Send to

Choose Destination
See comment in PubMed Commons below
Br J Obstet Gynaecol. 1998 Jan;105(1):68-77.

A longitudinal study of maternal bloodflow in normal pregnancy and the puerperium: analysis of Doppler waveforms using Laplace transform techniques.

Author information

  • 1Department of Obstetrics and Gynaecology, University of Nottingham Medical School.



To describe changes in the maternal cerebral circulation and the external iliac arteries throughout pregnancy and the puerperium using the Laplace transform analysis of Doppler waveforms.


A prospective longitudinal study.


Department of Obstetrics and Gynaecology, Nottingham University Hospital.


A cohort of 17 healthy women studied every four weeks from early pregnancy until term and up to three months postpartum. Pre-conception data were available for 10 subjects.


Doppler signals were recorded from the internal carotid, middle cerebral and external iliac arteries. The waveforms were analysed using two different techniques: standard indices (systolic:diastolic ratio, pulsatility and resistance indices) and Laplace transform analysis, an alternative method of waveform shape analysis which may provide additional haemodynamic information.


Vessel wall tone decreased at an early stage in pregnancy in the cerebral circulation and in the external iliac artery, but this rose again following delivery. The Laplace transform analysis techniques suggest dramatic eight-fold increases in downstream resistance within the external iliac artery in the second half of pregnancy. An increase in downstream resistance to flow also occurred in the internal carotid artery whereas more stable conditions were noted in the middle cerebral artery.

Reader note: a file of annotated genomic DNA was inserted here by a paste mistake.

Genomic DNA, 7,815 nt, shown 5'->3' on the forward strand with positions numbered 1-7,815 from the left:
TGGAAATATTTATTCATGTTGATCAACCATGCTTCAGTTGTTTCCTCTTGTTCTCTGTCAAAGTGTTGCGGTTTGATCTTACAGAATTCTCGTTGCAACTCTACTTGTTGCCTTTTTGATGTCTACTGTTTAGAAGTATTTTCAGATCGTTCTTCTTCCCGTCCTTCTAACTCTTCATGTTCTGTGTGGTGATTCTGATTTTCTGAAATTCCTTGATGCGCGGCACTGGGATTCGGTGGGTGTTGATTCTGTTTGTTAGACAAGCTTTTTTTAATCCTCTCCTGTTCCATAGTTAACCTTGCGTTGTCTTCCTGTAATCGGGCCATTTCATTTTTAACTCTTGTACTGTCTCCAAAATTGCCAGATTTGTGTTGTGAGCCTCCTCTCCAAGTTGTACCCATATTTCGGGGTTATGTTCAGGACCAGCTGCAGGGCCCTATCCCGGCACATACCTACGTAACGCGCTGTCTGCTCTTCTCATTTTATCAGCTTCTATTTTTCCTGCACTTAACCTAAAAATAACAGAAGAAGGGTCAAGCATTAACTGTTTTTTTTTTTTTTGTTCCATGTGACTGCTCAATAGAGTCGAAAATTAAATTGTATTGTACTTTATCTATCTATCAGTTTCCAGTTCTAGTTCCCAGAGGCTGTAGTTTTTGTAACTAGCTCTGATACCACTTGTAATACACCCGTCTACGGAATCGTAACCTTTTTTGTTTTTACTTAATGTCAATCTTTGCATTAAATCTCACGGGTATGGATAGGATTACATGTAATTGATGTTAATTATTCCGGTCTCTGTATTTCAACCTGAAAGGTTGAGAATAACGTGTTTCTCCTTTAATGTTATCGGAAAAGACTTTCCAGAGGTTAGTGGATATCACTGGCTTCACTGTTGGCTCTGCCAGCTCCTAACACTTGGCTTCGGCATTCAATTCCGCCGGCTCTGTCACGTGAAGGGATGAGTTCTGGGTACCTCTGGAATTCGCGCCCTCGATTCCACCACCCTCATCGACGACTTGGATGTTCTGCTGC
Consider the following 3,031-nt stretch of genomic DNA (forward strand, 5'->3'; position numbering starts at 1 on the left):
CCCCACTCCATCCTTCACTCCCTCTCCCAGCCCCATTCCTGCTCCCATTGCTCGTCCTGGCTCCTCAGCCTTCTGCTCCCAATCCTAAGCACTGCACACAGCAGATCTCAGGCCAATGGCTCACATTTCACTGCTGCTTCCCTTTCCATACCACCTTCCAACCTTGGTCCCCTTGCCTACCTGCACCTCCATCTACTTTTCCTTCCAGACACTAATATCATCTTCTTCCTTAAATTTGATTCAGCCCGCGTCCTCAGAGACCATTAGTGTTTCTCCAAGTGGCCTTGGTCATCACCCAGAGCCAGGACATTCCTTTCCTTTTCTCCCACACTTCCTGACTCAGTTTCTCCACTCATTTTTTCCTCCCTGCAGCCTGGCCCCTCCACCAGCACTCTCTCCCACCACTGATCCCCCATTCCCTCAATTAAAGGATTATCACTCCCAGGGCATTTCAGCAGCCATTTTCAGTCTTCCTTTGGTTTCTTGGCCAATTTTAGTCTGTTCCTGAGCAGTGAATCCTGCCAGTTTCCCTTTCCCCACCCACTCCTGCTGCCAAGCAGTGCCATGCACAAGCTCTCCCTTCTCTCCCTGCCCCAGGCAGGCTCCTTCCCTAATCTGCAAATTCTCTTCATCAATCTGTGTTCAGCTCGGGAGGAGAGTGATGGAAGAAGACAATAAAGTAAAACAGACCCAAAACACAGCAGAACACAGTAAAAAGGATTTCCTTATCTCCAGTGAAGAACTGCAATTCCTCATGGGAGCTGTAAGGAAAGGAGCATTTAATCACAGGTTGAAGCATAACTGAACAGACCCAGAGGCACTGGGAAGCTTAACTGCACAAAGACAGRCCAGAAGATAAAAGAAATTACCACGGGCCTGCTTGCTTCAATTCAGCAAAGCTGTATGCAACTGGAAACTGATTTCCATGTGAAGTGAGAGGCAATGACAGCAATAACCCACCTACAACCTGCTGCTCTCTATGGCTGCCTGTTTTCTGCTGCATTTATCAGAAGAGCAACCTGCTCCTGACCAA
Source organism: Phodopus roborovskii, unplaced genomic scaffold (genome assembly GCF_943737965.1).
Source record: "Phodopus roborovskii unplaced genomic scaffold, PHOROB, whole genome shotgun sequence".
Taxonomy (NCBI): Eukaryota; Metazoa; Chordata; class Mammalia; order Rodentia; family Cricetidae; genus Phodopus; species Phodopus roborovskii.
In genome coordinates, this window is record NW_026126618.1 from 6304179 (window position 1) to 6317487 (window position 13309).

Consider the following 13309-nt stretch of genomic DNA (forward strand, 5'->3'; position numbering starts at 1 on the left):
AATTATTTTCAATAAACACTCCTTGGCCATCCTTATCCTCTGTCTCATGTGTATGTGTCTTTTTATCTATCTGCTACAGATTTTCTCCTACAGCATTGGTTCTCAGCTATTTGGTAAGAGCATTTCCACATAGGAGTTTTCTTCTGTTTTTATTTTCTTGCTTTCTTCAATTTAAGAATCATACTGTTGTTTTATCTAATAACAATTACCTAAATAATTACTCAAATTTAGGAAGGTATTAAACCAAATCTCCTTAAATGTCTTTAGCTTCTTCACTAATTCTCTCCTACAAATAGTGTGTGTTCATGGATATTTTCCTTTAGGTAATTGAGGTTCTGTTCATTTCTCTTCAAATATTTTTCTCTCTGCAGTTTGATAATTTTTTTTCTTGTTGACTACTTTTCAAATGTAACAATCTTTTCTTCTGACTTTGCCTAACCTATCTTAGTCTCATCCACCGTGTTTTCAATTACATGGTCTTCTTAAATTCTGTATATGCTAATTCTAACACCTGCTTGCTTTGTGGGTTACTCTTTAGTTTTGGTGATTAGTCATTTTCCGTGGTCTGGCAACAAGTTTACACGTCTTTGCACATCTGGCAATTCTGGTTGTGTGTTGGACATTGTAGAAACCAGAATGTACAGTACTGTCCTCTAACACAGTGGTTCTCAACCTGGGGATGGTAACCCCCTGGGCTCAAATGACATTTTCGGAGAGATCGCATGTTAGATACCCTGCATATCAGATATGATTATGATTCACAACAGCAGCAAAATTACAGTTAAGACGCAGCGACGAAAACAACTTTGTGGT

Having a preliminary idea of the normal ranges for the Laplace transform analysis variables during pregnancy in a variety of maternal vessels, haemodynamic changes in pregnancies complicated by conditions, such as pre-eclampsia, can now be studied.

[PubMed - indexed for MEDLINE]
PubMed Commons home

PubMed Commons

How to join PubMed Commons

    Supplemental Content

    Loading ...
    Support Center